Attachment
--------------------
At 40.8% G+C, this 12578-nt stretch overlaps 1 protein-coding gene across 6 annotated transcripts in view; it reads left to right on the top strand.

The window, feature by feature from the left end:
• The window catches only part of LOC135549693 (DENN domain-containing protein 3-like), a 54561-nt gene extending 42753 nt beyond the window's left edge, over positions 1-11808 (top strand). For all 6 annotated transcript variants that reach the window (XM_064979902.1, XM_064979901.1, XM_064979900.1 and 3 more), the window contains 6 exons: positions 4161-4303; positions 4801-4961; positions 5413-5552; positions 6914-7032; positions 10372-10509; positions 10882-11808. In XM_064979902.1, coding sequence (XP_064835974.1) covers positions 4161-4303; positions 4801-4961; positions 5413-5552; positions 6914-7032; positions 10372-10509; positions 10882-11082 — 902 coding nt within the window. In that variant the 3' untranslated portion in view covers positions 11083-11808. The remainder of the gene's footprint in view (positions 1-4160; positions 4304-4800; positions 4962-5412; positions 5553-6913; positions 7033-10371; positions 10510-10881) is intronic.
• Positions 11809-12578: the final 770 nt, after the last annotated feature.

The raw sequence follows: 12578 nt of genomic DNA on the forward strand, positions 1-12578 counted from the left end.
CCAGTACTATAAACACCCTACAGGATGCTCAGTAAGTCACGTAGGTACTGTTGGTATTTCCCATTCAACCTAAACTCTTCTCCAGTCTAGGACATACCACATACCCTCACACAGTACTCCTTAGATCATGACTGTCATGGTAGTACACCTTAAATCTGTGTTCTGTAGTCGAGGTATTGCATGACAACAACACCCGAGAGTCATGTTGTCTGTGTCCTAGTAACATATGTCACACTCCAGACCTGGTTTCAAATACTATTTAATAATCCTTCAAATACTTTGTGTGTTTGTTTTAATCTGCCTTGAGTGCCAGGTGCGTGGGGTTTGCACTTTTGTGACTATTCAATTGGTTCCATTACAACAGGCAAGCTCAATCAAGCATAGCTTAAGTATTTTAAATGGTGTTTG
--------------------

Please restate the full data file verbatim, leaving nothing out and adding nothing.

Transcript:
At 40.8% G+C, this 12578-nt stretch overlaps 1 protein-coding gene across 6 annotated transcripts in view; it reads left to right on the top strand.

The window, feature by feature from the left end:
• The window catches only part of LOC135549693 (DENN domain-containing protein 3-like), a 54561-nt gene extending 42753 nt beyond the window's left edge, over positions 1-11808 (top strand). For all 6 annotated transcript variants that reach the window (XM_064979902.1, XM_064979901.1, XM_064979900.1 and 3 more), the window contains 6 exons: positions 4161-4303; positions 4801-4961; positions 5413-5552; positions 6914-7032; positions 10372-10509; positions 10882-11808. In XM_064979902.1, coding sequence (XP_064835974.1) covers positions 4161-4303; positions 4801-4961; positions 5413-5552; positions 6914-7032; positions 10372-10509; positions 10882-11082 — 902 coding nt within the window. In that variant the 3' untranslated portion in view covers positions 11083-11808. The remainder of the gene's footprint in view (positions 1-4160; positions 4304-4800; positions 4962-5412; positions 5553-6913; positions 7033-10371; positions 10510-10881) is intronic.
• Positions 11809-12578: the final 770 nt, after the last annotated feature.

The raw sequence follows: 12578 nt of genomic DNA on the forward strand, positions 1-12578 counted from the left end.
CCAGTACTATAAACACCCTACAGGATGCTCAGTAAGTCACGTAGGTACTGTTGGTATTTCCCATTCAACCTAAACTCTTCTCCAGTCTAGGACATACCACATACCCTCACACAGTACTCCTTAGATCATGACTGTCATGGTAGTACACCTTAAATCTGTGTTCTGTAGTCGAGGTATTGCATGACAACAACACCCGAGAGTCATGTTGTCTGTGTCCTAGTAACATATGTCACACTCCAGACCTGGTTTCAAATACTATTTAATAATCCTTCAAATACTTTGTGTGTTTGTTTTAATCTGCCTTGAGTGCCAGGTGCGTGGGGTTTGCACTTTTGTGACTATTCAATTGGTTCCATTACAACAGGCAAGCTCAATCAAGCATAGCTTAAGTATTTTAAATGGTGTTTG